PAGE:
Employers can ban employees from using work email for personal purposes, including union organizing, the National Labor Relations Board ruled on Monday. The board’s three Trump-appointed members voted for the rule, which overturned an Obama-era rule reaching the opposite conclusion. The NLRB’s lone Democratic member, Lauren McFerran, dissented from the decision.
Federal labor law protects employees’ right to organize without interference from employers. That includes a limited right to engage in organizing activities in the workplace. For example, an off-duty employee has a right to distribute union literature in an employee break room or the parking lot.
Labor-rights advocates have long argued that this principle should extend to workplace email systems. They point out that email can be one of the most efficient ways for workers to contact one another and discuss workplace issues. And they note that the costs to employers from added email use is negligible.
In a 2014 decision, an Obama-appointed majority of the NLRB agreed with this logic, holding that “employee use of email for statutorily protected communications on nonworking time must presumptively be permitted by employers who have chosen to give employees access to their email systems.”
But then Donald Trump got elected president and Republicans gained control over the agency. They have a different perspective on the issue.
Republicans see property rights as key
The latest ruling focuses on the casino operator Caesars Entertainment, which has broad policies prohibiting employees from using its email systems for personal use. These policies don’t single out union organizing. Rather, they prohibit employees from sending “non-business information” via email or using email to solicit “for personal gain or advancement of personal views.” The policy appears to ban employees from recruiting members for their church or bowling league as much as it bans union solicitation.
Still, labor organizers objected, arguing that this broad policy impinges on worker rights to communicate with one another about workplace issues. They pointed to the Obama-era rule protecting workers’ rights to communicate with one another via email about workplace concerns.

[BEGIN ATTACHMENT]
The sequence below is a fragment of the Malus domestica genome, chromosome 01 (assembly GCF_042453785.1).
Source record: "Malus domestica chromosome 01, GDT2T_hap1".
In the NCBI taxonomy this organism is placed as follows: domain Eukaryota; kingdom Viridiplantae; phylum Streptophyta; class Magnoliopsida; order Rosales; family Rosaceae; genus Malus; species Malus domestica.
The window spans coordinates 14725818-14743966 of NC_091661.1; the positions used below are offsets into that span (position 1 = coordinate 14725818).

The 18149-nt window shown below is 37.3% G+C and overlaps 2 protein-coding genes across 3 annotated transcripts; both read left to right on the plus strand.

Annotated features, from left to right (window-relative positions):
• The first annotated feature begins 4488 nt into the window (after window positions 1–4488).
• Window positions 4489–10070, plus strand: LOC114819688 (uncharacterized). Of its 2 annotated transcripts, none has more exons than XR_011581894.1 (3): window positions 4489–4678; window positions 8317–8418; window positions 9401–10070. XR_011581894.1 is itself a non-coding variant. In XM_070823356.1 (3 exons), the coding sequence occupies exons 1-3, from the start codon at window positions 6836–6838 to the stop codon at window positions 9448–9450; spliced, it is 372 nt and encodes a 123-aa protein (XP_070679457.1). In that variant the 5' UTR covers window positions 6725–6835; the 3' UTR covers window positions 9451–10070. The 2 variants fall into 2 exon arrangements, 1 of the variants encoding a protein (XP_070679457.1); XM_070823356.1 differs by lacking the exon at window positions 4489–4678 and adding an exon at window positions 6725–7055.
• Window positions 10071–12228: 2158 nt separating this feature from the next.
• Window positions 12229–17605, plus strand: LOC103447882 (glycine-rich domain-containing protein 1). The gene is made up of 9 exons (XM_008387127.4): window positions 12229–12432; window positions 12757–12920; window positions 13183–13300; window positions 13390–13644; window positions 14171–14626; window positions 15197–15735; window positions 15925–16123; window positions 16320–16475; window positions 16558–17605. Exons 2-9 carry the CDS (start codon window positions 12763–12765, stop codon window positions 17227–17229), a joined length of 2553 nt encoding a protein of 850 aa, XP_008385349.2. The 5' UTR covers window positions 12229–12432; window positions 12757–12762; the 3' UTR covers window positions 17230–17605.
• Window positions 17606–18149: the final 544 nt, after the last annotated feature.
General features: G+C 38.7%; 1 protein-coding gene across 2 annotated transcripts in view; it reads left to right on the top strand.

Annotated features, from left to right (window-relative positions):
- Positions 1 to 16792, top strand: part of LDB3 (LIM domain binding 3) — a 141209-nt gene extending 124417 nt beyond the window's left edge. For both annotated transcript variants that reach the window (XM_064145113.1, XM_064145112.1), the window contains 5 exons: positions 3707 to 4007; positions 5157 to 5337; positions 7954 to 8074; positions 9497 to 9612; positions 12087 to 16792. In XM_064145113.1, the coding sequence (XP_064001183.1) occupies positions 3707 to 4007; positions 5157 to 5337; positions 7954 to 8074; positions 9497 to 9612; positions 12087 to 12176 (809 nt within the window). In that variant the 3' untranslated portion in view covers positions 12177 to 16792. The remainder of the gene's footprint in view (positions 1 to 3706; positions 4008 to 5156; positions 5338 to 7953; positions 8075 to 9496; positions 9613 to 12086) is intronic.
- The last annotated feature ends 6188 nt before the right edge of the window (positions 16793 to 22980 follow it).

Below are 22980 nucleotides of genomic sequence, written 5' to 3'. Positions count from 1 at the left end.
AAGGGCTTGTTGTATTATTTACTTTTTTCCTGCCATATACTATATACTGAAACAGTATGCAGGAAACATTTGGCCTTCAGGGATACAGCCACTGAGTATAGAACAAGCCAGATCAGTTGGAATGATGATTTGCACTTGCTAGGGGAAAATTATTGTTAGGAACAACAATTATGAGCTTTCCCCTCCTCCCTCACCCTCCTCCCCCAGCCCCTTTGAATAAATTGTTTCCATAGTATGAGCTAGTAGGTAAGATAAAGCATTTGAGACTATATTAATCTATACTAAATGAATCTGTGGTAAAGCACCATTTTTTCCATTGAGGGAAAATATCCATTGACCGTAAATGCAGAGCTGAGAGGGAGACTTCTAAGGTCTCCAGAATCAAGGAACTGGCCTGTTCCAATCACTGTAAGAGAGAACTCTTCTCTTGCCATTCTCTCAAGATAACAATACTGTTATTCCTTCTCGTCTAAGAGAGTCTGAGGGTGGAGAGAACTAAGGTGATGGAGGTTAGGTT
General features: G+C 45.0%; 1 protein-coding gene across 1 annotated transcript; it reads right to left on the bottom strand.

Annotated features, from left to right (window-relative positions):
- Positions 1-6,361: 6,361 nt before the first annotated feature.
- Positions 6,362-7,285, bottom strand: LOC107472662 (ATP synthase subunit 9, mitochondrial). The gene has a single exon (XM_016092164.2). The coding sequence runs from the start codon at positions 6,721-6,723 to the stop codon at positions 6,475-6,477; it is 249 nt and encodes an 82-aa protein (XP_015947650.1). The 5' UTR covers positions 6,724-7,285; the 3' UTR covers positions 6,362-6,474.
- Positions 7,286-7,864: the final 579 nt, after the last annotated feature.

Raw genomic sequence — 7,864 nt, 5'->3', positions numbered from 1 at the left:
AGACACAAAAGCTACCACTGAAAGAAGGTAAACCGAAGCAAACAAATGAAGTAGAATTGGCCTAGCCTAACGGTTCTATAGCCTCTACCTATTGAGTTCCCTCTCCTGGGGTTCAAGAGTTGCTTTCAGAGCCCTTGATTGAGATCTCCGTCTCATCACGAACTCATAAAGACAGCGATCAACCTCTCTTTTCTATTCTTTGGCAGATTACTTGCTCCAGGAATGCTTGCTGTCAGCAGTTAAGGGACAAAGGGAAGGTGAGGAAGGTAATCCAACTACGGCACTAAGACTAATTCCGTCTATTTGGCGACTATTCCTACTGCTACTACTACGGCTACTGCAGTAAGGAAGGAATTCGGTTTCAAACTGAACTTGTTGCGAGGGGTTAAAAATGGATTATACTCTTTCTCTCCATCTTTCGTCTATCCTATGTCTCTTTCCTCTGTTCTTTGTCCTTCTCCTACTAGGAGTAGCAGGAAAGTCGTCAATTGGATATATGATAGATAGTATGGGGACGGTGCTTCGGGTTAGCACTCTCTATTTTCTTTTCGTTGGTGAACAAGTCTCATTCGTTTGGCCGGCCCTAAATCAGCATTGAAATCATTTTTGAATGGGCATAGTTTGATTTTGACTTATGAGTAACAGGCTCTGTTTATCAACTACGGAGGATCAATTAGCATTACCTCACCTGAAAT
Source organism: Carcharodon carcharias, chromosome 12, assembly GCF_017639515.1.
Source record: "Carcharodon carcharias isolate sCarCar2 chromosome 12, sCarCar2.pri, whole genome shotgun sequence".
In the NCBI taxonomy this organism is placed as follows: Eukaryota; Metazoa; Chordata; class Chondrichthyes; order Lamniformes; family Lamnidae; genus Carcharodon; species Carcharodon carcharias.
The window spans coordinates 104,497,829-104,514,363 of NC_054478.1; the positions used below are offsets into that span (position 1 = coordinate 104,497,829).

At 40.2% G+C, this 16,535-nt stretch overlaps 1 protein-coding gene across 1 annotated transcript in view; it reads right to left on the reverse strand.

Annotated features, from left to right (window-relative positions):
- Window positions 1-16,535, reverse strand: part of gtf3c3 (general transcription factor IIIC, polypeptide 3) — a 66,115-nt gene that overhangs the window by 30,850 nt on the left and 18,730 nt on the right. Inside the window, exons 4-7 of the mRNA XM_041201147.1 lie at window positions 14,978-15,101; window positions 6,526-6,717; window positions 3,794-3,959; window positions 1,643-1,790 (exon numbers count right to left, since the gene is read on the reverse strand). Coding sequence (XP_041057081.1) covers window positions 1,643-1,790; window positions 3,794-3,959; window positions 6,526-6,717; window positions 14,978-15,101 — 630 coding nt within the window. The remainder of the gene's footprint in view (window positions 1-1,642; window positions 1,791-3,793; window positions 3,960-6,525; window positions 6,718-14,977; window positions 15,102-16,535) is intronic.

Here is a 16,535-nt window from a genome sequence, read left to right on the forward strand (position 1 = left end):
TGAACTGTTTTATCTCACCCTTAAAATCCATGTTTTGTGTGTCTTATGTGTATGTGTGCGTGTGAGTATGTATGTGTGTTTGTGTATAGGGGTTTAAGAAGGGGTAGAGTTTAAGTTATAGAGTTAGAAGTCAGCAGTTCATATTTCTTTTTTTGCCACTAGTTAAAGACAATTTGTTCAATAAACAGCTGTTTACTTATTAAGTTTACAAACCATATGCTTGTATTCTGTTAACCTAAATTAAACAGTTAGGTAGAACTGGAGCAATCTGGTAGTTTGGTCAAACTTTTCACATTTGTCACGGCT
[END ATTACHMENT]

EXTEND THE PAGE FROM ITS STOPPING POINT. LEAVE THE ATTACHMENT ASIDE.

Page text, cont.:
But the NLRB’s three-member Republican majority took the case as an opportunity to overturn that rule. For the Republican board members, employer property rights are of paramount importance in the case. Employers own their email systems, the board reasoned in its Monday decision, and they have a right to decide how it’s used.
The law merely requires that workers be given some reasonable means of communicating with one another, the board held. The law already protects the rights of workers to communicate via face-to-face conversations and the distribution of literature. That gives workers sufficient opportunities to communicate to satisfy the requirements of labor law, the board ruled. In the majority’s view, it wouldn’t be appropriate to extend those protections to email because doing so infringes on the employers’ property rights to their email systems.
The board’s lone Democrat, Lauren McFerran, dissented from the ruling, arguing that the majority had misinterpreted the law. She argued that property rights weren’t relevant to the case because Caesars had already granted its employees access to the email system.
And she pointed to other cases in which the NLRB or the courts had upheld workers’ rights to communicate about labor issues using company property. For example, workers have a right to put union stickers on their hardhats—even if the hardhats are the property of the employer. That’s because the worker already has permission to use the hardhat, and attaching a sticker doesn’t interfere with the worker’s ability to do his or her job. The same reasoning should apply to communicating about labor issues on a company email system, McFerran argued.